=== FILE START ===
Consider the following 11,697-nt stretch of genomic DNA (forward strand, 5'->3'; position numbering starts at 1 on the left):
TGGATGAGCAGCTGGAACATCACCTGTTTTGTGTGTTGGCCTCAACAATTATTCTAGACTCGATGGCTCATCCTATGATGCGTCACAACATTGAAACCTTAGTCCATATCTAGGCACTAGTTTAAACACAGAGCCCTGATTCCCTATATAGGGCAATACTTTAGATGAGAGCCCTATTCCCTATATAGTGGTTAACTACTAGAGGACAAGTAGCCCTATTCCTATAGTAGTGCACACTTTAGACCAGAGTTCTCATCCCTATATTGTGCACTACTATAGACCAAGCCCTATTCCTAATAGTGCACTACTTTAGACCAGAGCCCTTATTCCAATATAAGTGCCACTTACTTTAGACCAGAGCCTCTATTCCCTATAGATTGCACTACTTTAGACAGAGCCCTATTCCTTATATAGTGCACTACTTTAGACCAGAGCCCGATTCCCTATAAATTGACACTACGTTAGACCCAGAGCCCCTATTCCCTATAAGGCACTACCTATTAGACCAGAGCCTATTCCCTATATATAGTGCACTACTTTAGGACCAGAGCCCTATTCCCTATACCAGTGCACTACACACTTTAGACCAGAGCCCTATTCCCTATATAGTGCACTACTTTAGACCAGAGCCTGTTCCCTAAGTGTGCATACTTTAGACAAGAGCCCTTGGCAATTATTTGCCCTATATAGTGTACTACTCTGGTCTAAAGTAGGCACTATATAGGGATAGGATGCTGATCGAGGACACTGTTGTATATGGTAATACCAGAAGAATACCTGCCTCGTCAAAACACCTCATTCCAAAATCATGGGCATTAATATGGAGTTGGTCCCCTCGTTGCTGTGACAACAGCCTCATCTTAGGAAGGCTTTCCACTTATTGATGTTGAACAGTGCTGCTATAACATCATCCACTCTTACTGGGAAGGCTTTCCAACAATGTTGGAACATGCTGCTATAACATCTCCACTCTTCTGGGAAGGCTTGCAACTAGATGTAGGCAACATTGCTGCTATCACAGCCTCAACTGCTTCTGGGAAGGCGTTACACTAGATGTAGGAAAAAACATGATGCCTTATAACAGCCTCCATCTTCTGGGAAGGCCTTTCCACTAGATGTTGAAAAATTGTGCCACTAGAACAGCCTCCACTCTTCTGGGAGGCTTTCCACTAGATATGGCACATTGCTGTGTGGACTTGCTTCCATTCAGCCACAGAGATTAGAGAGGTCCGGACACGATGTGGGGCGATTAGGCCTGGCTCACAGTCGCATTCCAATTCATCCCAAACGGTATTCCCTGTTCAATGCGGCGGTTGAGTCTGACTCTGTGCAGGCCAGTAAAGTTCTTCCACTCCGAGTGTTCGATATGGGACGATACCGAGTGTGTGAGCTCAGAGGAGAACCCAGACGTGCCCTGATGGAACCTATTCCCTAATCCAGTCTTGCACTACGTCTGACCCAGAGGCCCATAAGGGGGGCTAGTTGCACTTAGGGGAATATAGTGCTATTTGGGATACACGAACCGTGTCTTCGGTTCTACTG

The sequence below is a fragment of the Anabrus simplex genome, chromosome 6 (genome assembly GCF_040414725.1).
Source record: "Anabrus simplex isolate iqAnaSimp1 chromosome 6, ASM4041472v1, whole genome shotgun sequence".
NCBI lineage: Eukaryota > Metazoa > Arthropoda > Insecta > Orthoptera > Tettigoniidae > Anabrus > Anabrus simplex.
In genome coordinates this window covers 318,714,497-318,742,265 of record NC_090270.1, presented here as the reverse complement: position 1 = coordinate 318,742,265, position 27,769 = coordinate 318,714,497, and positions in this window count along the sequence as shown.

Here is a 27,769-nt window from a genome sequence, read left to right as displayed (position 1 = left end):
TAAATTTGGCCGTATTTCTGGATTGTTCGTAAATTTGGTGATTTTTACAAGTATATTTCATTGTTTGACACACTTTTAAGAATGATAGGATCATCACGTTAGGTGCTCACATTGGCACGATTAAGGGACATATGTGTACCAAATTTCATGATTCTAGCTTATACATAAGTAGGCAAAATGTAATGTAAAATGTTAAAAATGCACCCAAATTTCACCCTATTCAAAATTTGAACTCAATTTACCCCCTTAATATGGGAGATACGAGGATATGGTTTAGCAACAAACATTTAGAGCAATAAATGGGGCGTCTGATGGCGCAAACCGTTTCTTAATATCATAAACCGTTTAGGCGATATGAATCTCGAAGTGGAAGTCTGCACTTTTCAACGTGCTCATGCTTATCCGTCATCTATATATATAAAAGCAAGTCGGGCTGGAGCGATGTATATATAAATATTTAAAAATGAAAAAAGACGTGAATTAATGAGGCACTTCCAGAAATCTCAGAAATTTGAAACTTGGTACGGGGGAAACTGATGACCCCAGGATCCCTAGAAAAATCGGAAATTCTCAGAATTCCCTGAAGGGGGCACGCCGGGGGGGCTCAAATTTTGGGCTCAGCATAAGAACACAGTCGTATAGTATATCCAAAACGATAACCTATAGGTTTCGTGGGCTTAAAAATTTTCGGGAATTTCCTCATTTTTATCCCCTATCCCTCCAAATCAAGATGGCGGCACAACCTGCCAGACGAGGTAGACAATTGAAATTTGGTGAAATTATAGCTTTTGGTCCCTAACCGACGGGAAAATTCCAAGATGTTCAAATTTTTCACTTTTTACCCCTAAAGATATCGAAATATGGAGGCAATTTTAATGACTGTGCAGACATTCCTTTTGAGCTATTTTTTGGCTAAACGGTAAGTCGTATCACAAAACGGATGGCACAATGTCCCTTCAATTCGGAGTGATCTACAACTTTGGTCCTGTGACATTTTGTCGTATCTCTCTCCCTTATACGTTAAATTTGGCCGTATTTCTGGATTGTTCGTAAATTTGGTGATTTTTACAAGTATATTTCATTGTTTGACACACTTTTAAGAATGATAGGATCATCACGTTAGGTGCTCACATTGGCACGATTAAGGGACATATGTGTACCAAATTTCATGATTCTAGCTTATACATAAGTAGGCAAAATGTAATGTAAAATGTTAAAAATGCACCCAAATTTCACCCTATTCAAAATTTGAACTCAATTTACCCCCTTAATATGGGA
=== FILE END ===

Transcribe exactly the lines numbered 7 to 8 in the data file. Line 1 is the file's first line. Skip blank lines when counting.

Here is a 27,769-nt window from a genome sequence, read left to right as displayed (position 1 = left end):
TAAATTTGGCCGTATTTCTGGATTGTTCGTAAATTTGGTGATTTTTACAAGTATATTTCATTGTTTGACACACTTTTAAGAATGATAGGATCATCACGTTAGGTGCTCACATTGGCACGATTAAGGGACATATGTGTACCAAATTTCATGATTCTAGCTTATACATAAGTAGGCAAAATGTAATGTAAAATGTTAAAAATGCACCCAAATTTCACCCTATTCAAAATTTGAACTCAATTTACCCCCTTAATATGGGAGATACGAGGATATGGTTTAGCAACAAACATTTAGAGCAATAAATGGGGCGTCTGATGGCGCAAACCGTTTCTTAATATCATAAACCGTTTAGGCGATATGAATCTCGAAGTGGAAGTCTGCACTTTTCAACGTGCTCATGCTTATCCGTCATCTATATATATAAAAGCAAGTCGGGCTGGAGCGATGTATATATAAATATTTAAAAATGAAAAAAGACGTGAATTAATGAGGCACTTCCAGAAATCTCAGAAATTTGAAACTTGGTACGGGGGAAACTGATGACCCCAGGATCCCTAGAAAAATCGGAAATTCTCAGAATTCCCTGAAGGGGGCACGCCGGGGGGGCTCAAATTTTGGGCTCAGCATAAGAACACAGTCGTATAGTATATCCAAAACGATAACCTATAGGTTTCGTGGGCTTAAAAATTTTCGGGAATTTCCTCATTTTTATCCCCTATCCCTCCAAATCAAGATGGCGGCACAACCTGCCAGACGAGGTAGACAATTGAAATTTGGTGAAATTATAGCTTTTGGTCCCTAACCGACGGGAAAATTCCAAGATGTTCAAATTTTTCACTTTTTACCCCTAAAGATATCGAAATATGGAGGCAATTTTAATGACTGTGCAGACATTCCTTTTGAGCTATTTTTTGGCTAAACGGTAAGTCGTATCACAAAACGGATGGCACAATGTCCCTTCAATTCGGAGTGATCTACAACTTTGGTCCTGTGACATTTTGTCGTATCTCTCTCCCTTATACGTTAAATTTGGCCGTATTTCTGGATTGTTCGTAAATTTGGTGATTTTTACAAGTATATTTCATTGTTTGACACACTTTTAAGAATGATAGGATCATCACGTTAGGTGCTCACATTGGCACGATTAAGGGACATATGTGTACCAAATTTCATGATTCTAGCTTATACATAAGTAGGCAAAATGTAATGTAAAATGTTAAAAATGCACCCAAATTTCACCCTATTCAAAATTTGAACTCAATTTACCCCCTTAATATGGGA